Wednesday, 8 May 2019

Questions (139)

Michael McGrath

Question:

139. Deputy Michael McGrath asked the Minister for Finance if he is satisfied that all lenders are applying the rules governing mortgage interest relief in cases in which the borrower is in arrears on the mortgage; and if he will make a statement on the matter. [19176/19]

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Written answers (Question to Finance)

The legislation governing mortgage interest relief is contained in Section 244 Taxes Consolidation Act 1997, as amended.  “Qualifying interest” for the purpose of entitlement to mortgage interest relief is defined in that section as “the amount of interest paid by the individual in the year of assessment in respect of a qualifying loan”.

The effect of this provision is that only interest paid in a tax year, relating to the current or previous tax year, is eligible for mortgage interest relief, subject to the ceiling (maximum amount of interest allowed) applicable in the year the interest payment is made.  In instances where a borrower pays less than the amount of interest due, then the relief is reduced to reflect the actual amount of interest paid.  Where no interest payments are made, no relief is allowed. If the borrower pays the arrears in a later year, then the appropriate mortgage interest relief will be paid in the year in which the payment is made, subject to the ceiling applicable for that year.

Mortgage interest relief is administered through the Tax Relief at Source (TRS) system.  Revenue issues detailed instructions to each lending institution setting out the criteria to be used in calculating the correct amount of mortgage interest relief applicable to the various qualifying loans. The lending institutions then apply the criteria to interest payments received from borrowers to calculate the correct amount of relief.

Revenue does not have any authority to instruct mortgage providers on how payments received from borrowers should be allocated to the borrower’s account, and any disputes in this regard are a matter for both parties to resolve. Revenue’s only role is to ensure the TRS system is properly administered, based on the information provided, and that payments claimed through the system are made on a timely basis.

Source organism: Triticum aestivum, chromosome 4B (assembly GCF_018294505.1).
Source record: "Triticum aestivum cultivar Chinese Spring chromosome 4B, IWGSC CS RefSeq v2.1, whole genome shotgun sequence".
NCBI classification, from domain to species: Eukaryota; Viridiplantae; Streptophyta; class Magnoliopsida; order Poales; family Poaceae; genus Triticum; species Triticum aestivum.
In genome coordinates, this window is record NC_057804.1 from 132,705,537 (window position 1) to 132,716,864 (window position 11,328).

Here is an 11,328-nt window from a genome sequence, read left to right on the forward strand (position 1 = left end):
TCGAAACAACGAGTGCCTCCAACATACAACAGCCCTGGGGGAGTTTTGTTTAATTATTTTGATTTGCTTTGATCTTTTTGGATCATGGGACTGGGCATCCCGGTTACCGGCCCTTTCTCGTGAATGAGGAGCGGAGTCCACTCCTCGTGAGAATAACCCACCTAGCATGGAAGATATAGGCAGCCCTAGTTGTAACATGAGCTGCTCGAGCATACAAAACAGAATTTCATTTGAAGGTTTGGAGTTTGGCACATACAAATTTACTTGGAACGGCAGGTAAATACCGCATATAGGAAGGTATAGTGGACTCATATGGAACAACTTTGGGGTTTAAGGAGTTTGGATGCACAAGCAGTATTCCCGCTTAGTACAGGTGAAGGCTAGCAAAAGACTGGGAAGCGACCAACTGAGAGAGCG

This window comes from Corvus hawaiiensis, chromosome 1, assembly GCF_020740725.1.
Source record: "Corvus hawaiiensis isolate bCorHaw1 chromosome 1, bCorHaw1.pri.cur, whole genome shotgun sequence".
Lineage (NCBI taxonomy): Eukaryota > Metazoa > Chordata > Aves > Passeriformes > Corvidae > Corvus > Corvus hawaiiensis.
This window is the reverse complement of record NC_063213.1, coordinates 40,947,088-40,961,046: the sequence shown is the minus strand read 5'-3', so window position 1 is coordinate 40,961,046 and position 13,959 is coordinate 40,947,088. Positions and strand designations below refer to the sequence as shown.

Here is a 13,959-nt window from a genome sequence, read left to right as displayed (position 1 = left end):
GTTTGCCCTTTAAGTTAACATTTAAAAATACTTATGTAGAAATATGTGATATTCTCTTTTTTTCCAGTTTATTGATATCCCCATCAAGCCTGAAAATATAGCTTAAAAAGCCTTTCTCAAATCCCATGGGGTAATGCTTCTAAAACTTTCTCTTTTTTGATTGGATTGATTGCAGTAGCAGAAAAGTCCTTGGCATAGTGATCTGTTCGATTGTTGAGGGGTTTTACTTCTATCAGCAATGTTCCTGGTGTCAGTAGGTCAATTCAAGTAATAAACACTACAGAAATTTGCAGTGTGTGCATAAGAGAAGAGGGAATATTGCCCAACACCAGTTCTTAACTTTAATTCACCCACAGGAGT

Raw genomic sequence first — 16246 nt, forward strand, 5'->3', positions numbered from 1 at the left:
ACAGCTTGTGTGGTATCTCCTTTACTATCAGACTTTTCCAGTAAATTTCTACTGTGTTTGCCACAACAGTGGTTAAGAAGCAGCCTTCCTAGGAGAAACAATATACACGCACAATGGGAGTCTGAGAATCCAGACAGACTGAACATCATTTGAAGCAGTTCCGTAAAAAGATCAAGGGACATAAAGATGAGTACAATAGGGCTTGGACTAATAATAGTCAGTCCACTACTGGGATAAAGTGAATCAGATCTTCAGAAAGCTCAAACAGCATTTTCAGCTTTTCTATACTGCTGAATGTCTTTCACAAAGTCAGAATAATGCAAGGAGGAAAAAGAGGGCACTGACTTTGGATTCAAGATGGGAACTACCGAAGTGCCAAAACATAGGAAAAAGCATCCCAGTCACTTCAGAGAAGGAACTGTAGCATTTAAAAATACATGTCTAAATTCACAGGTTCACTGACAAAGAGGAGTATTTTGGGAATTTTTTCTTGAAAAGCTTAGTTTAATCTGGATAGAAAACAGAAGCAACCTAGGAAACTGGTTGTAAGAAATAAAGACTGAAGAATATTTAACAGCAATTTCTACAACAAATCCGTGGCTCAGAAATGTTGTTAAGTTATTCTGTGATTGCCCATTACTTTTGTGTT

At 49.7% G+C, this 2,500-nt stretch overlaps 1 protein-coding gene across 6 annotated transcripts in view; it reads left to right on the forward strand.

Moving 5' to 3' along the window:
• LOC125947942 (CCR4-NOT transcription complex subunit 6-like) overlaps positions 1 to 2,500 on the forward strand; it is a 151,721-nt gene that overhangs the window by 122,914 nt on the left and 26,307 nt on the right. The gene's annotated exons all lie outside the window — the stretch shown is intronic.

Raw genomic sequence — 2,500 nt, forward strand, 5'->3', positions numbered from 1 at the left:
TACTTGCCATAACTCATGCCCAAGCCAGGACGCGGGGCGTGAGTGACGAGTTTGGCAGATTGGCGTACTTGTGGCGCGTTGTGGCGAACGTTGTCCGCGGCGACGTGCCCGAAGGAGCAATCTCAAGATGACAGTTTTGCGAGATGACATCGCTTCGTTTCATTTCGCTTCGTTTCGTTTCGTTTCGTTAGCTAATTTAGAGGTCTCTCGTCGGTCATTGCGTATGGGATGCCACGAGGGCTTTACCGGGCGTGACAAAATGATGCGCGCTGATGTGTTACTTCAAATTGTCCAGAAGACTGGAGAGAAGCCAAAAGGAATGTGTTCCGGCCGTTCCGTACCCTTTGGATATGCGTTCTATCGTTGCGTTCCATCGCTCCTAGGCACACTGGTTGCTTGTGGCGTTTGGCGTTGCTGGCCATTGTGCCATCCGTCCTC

Revenue carries out compliance checks on the various mortgage providers to ensure the correct operation of the mortgage interest relief scheme. As part of the compliance process, each main lender is required to submit a monthly electronic file to Revenue setting out the amount of qualifying interest paid by each borrower and the amount of mortgage interest relief allowed in respect of each qualifying loan in the previous month.  Smaller lenders and local authorities are required to submit annual files setting out similar information.  Each month, Revenue cross-checks the information provided by the lenders against its own database and any discrepancies are immediately followed up with the lender. 

The most recent compliance checks to be completed related to March 2019, during which 261,299 TRS accounts were reviewed. Following the review 2,460 queries were raised with the various lenders, of which only 14 remain to be resolved.

Under Section 244A of the Taxes Consolidation Act 1997, Revenue can request a lender to provide information in relation to any qualifying mortgage loan to verify that the correct relief was applied, and the lender must comply with the request within 30 days. On the rare occasion where a shortfall is identified, Revenue will pay the amount due directly to the borrower.

On receipt of any complaints or queries from mortgage holders or their representatives, Revenue will always follow up with the lending institution to ensure issues are investigated and resolved without delay.

I am also advised by the Central Bank of Ireland that if a regulated entity has applied charges or reliefs to consumers in arrears (whether that be through a misapplication of tax relief or any other relevant charge) in a way that results in arrears figures being incorrect or overstated, the Central Bank of Ireland expects that, as an error, it is rectified speedily and accurately and in line with the provisions of the Consumer Protection Code, 2012 (the Code). In particular, section 10 of the Code makes specific provision for resolving consumer complaints.